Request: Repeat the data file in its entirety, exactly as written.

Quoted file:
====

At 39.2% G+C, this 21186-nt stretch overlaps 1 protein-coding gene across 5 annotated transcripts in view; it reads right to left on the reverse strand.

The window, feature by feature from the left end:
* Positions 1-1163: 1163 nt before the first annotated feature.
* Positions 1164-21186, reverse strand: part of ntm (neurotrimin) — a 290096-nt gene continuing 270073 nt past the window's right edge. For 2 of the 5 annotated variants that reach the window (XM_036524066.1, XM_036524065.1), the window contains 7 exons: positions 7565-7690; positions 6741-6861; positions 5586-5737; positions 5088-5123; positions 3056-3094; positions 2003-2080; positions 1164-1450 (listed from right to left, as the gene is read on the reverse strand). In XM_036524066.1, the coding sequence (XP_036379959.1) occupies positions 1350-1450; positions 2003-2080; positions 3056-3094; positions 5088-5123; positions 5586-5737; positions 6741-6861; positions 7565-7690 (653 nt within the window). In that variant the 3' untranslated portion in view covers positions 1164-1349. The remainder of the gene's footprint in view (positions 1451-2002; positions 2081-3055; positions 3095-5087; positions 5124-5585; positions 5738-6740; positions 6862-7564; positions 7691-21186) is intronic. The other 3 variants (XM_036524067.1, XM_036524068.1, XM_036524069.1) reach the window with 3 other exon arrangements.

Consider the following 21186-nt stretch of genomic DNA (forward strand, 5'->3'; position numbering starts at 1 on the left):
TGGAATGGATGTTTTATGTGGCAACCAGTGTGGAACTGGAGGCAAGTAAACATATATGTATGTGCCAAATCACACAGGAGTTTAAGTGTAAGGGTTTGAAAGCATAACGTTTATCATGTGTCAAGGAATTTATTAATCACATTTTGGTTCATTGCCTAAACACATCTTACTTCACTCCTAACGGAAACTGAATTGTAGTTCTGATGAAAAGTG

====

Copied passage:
At 39.2% G+C, this 21186-nt stretch overlaps 1 protein-coding gene across 5 annotated transcripts in view; it reads right to left on the reverse strand.

The window, feature by feature from the left end:
* Positions 1-1163: 1163 nt before the first annotated feature.
* Positions 1164-21186, reverse strand: part of ntm (neurotrimin) — a 290096-nt gene continuing 270073 nt past the window's right edge. For 2 of the 5 annotated variants that reach the window (XM_036524066.1, XM_036524065.1), the window contains 7 exons: positions 7565-7690; positions 6741-6861; positions 5586-5737; positions 5088-5123; positions 3056-3094; positions 2003-2080; positions 1164-1450 (listed from right to left, as the gene is read on the reverse strand). In XM_036524066.1, the coding sequence (XP_036379959.1) occupies positions 1350-1450; positions 2003-2080; positions 3056-3094; positions 5088-5123; positions 5586-5737; positions 6741-6861; positions 7565-7690 (653 nt within the window). In that variant the 3' untranslated portion in view covers positions 1164-1349. The remainder of the gene's footprint in view (positions 1451-2002; positions 2081-3055; positions 3095-5087; positions 5124-5585; positions 5738-6740; positions 6862-7564; positions 7691-21186) is intronic. The other 3 variants (XM_036524067.1, XM_036524068.1, XM_036524069.1) reach the window with 3 other exon arrangements.

Consider the following 21186-nt stretch of genomic DNA (forward strand, 5'->3'; position numbering starts at 1 on the left):
TGGAATGGATGTTTTATGTGGCAACCAGTGTGGAACTGGAGGCAAGTAAACATATATGTATGTGCCAAATCACACAGGAGTTTAAGTGTAAGGGTTTGAAAGCATAACGTTTATCATGTGTCAAGGAATTTATTAATCACATTTTGGTTCATTGCCTAAACACATCTTACTTCACTCCTAACGGAAACTGAATTGTAGTTCTGATGAAAAGTG